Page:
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Graduation Spotlight: Breaking Boundaries in Global Sport with Natsuki Daimaru

By: Josh Kelly
First Published: May 8, 2024
Topics: Grad, STHM School


Natsuki Daimaru’s international perspective enriched her academic journey which began at TU Japan. (Photo courtesy of Natsuki Daimaru) 

Graduating senior Natsuki Daimaru, originally from Japan, began her studies at Temple University’s Japan campus before transferring to the School of Sport, Tourism and Hospitality Management on Main Campus. 

Majoring in sport and recreation management, she has made significant strides in her academic and professional journey, particularly in addressing critical issues like sexual abuse and prejudice against female athletes. 

Passionate about sports from a young age, Daimaru initially explored business management but switched to marketing, driven by her love for sports and insightful guidance from a career coach. 

“The first and biggest reason why I chose this major was simply because I love sports and wanted to learn about that,” Daimaru says. 

Her international perspective enriched her academic journey, allowing her to absorb varied cultural views on sports, which she adeptly applied during her transformative internships. 

Daimaru’s internships at organizations such as Hyatt Regency, Ookami Inc. and Under Armour Japan spanned diverse cities like Hokkaido, Tokyo and San Francisco.  

However, it was her role at Hyatt Regency in San Francisco that proved most pivotal. Here, she spearheaded sports marketing initiatives during the San Francisco 49ers’ run to Super Bowl LVIII.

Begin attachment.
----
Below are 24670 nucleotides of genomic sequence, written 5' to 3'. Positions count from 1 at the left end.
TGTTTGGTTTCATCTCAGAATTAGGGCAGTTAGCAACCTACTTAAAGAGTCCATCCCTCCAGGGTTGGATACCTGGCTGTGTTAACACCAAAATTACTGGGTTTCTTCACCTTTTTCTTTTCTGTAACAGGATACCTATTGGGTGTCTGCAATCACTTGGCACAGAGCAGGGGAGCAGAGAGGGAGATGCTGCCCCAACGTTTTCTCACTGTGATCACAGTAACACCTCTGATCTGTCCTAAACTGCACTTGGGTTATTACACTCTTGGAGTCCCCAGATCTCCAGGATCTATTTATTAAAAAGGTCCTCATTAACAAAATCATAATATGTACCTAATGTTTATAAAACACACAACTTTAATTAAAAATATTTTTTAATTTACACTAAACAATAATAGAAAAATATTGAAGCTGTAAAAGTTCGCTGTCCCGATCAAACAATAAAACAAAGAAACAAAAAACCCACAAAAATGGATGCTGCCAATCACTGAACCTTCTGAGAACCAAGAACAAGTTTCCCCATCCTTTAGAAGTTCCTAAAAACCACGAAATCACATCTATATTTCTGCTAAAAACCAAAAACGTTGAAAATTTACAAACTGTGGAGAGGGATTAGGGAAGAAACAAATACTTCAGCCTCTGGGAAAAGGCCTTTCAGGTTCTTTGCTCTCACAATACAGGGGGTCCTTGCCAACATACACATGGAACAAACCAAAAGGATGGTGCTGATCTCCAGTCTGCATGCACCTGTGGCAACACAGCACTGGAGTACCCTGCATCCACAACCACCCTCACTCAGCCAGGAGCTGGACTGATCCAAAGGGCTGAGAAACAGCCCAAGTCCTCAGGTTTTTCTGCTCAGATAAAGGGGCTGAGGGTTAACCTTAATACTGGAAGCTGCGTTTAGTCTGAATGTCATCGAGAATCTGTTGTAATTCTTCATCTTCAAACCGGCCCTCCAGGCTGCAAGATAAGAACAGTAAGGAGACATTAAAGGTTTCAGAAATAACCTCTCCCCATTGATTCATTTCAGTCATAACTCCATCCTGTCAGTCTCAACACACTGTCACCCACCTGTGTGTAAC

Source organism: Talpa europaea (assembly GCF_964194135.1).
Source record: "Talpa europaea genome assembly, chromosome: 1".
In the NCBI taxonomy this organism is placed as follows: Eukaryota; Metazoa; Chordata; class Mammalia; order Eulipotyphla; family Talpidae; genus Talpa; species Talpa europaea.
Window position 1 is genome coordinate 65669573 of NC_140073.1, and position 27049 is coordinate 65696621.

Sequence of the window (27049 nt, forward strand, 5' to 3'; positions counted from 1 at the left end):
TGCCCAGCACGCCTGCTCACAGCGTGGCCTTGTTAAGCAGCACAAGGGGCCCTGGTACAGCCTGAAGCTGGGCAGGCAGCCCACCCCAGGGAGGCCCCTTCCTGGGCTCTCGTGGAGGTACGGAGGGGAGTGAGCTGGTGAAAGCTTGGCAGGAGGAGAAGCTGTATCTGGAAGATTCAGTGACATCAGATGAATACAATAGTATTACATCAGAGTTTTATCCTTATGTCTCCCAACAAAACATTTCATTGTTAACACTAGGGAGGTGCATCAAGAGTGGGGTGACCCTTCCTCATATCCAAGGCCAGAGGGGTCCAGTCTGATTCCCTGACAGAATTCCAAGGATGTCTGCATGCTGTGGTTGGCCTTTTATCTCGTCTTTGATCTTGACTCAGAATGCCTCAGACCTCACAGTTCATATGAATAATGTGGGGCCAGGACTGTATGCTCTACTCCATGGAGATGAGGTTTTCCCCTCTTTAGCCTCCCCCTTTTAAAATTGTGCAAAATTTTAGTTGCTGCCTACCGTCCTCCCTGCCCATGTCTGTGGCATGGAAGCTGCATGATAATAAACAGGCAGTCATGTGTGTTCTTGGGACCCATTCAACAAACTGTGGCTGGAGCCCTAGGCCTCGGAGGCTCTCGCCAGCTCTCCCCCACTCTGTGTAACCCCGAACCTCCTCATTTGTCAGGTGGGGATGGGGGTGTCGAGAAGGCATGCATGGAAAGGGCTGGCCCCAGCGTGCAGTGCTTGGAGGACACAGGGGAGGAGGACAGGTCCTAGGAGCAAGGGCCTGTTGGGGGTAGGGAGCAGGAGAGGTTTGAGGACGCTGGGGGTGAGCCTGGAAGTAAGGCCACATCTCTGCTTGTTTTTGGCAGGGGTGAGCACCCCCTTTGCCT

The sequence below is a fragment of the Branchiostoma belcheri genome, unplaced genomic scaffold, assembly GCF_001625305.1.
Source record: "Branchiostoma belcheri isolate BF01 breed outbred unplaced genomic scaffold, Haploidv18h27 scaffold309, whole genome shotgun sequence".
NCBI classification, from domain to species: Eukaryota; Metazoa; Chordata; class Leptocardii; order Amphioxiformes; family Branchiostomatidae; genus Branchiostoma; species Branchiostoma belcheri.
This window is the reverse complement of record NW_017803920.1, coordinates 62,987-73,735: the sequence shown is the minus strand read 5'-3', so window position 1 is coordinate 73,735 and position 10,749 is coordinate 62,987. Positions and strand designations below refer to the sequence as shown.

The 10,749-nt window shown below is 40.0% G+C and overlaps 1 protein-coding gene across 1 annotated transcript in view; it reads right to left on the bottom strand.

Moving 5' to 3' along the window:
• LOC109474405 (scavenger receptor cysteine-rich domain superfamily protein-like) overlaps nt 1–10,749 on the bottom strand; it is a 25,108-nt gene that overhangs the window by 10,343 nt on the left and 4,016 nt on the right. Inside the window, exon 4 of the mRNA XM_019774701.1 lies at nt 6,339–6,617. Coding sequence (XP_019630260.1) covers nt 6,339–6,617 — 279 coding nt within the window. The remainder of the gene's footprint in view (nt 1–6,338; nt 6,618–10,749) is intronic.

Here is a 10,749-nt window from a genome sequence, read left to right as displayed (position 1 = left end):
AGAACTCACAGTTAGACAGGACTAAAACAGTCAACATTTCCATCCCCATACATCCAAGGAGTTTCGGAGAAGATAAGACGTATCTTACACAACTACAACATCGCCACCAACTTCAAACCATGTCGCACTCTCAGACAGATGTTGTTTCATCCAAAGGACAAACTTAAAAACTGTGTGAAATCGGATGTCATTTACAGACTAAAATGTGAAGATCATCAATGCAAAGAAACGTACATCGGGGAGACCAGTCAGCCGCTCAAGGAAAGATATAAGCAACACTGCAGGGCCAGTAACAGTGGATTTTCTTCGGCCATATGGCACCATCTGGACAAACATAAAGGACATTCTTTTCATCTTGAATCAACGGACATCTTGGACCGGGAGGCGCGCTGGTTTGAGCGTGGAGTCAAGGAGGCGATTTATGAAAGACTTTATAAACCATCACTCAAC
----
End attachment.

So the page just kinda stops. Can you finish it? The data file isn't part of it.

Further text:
“It was a great experience for me to be in charge of the hotel’s marketing during such a significant event,” she says, a statement reflecting her capability to manage high-stakes projects under pressure. 

In addition to her professional experience, Daimaru’s leadership as the director of membership administration at TU-AMA honed her skills in public speaking, market research and strategic planning. Her standout moment came at the American Marketing Association’s International Collegiate Conference, exceling in the Amazon Prime Student Case Competition.  

“The upperclassmen really took me under their wing and made me feel so confident and supported throughout the competition,” she says, highlighting the supportive community at Temple. 

Beyond her coursework and internships, Daimaru engaged extensively in volunteer work, contributing over 250 hours, particularly with Philadelphia’s major sports teams.  

“Being a volunteer staff for these teams was an experience that I am glad to have had as an STHM student,” she says. 

Her innovative thinking was evident in her senior capstone project, where she proposed hosting regular international games to boost MLB’s global popularity. This strategy not only showcased her deep understanding of the global sports landscape but also demonstrated her ability to translate academic concepts into actionable, real-world strategies. 

Reflecting on her time at Temple, Daimaru has some advice for the incoming class of 2028. 

“Take on whatever opportunities are available,” she says. “Once you participate, you will definitely be glad you went.”  

She also encourages new students to fully engage in STHM’s offerings, from job fairs to student organizations and internships, emphasizing the substantial personal and professional growth these opportunities can foster. 

As she prepares to bring her insights and expertise back to Japan, Daimaru is poised to influence the field of sports marketing significantly. Her journey at Temple exemplifies how passion, perseverance and the pursuit of knowledge can shape a promising career in the competitive world of sport and recreation management.